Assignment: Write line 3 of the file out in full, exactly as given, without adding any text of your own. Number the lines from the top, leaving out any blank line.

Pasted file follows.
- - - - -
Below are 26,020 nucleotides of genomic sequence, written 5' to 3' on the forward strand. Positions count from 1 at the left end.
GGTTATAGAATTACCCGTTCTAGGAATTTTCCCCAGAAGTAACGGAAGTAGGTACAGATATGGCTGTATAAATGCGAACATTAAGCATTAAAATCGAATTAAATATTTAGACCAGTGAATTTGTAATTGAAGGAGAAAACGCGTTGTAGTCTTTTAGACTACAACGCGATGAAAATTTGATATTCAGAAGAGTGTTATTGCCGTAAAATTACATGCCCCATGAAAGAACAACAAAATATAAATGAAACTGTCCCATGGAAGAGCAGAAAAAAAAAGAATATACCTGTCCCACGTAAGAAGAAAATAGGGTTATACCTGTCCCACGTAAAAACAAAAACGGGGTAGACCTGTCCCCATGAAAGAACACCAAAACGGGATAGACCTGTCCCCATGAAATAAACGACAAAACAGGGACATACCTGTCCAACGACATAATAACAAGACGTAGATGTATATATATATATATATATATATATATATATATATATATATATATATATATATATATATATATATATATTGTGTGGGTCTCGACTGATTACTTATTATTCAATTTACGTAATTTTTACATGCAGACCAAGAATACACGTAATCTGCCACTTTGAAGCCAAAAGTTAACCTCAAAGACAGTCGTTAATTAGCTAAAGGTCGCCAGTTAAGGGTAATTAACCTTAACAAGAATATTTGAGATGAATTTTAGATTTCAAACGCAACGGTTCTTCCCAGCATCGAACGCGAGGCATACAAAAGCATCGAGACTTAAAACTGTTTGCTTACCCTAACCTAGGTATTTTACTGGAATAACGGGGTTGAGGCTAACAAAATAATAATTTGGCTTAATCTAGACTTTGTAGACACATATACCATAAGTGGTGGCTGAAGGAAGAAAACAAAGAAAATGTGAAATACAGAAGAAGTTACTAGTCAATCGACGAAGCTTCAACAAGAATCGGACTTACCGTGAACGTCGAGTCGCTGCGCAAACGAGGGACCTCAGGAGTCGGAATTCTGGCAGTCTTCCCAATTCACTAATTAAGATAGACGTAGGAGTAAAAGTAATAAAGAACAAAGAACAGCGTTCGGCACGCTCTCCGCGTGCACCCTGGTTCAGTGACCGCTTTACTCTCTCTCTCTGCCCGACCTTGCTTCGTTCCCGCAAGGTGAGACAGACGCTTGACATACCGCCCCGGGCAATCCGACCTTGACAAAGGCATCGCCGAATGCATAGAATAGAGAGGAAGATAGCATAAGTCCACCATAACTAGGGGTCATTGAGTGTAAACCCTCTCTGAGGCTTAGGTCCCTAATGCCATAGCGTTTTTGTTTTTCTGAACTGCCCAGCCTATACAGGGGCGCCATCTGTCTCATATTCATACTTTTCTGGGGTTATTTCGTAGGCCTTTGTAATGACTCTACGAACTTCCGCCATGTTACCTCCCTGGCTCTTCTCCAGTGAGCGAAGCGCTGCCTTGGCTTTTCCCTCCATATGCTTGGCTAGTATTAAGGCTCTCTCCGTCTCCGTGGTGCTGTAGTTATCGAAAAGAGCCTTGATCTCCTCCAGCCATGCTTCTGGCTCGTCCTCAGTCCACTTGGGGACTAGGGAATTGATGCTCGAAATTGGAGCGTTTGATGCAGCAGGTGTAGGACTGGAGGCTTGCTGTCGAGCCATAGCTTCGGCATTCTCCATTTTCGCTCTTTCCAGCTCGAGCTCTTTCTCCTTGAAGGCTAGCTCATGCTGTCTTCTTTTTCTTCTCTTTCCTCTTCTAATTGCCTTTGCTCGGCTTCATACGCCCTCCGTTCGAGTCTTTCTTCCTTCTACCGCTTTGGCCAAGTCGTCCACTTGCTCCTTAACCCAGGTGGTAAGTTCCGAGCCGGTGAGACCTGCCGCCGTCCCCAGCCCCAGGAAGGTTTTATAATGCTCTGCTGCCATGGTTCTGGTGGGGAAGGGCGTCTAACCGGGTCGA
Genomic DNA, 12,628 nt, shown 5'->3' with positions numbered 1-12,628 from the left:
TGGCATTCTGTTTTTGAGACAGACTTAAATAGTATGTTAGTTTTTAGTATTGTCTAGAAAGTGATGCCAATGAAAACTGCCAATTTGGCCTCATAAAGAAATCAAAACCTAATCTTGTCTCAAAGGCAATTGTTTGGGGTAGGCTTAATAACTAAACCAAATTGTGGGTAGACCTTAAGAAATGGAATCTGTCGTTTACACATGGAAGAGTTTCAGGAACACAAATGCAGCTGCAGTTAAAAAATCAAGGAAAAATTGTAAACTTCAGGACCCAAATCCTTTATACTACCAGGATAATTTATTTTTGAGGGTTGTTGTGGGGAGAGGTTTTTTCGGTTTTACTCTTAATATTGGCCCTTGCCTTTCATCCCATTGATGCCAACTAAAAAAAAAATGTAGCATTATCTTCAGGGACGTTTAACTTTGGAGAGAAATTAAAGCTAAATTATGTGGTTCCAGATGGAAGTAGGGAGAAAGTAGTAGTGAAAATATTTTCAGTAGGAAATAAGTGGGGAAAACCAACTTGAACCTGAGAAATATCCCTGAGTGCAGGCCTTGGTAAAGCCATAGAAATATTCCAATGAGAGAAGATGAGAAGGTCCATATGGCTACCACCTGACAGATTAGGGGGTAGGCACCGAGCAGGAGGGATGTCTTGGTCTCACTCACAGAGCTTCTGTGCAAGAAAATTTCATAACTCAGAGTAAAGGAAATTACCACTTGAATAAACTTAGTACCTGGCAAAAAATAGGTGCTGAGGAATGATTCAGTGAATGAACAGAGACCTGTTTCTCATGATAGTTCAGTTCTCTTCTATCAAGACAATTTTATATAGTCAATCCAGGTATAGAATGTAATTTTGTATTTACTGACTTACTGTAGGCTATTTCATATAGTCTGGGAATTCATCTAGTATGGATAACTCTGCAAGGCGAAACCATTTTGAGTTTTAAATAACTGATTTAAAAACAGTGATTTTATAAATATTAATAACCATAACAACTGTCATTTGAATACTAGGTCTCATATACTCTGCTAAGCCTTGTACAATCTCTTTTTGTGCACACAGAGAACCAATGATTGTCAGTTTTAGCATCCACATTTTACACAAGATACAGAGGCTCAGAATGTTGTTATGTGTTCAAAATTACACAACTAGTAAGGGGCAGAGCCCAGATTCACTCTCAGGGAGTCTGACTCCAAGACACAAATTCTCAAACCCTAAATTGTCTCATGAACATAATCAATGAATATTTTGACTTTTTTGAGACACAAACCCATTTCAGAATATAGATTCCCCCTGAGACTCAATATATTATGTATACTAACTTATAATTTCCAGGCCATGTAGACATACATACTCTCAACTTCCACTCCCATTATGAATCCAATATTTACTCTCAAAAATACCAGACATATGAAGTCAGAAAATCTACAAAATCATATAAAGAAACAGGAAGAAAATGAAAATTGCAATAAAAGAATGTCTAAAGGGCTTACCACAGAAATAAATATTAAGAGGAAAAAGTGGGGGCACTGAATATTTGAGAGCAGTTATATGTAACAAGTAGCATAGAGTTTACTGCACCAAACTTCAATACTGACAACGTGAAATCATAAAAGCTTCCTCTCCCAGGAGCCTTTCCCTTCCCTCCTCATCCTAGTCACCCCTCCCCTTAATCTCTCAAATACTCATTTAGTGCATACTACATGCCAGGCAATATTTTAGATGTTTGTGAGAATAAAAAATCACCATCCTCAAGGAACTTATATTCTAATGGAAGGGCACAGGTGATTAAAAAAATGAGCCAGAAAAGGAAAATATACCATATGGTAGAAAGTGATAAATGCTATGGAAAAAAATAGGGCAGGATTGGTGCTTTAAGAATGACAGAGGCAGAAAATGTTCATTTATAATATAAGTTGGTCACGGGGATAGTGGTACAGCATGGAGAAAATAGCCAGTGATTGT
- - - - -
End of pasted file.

Genomic DNA, 12,628 nt, shown 5'->3' with positions numbered 1-12,628 from the left: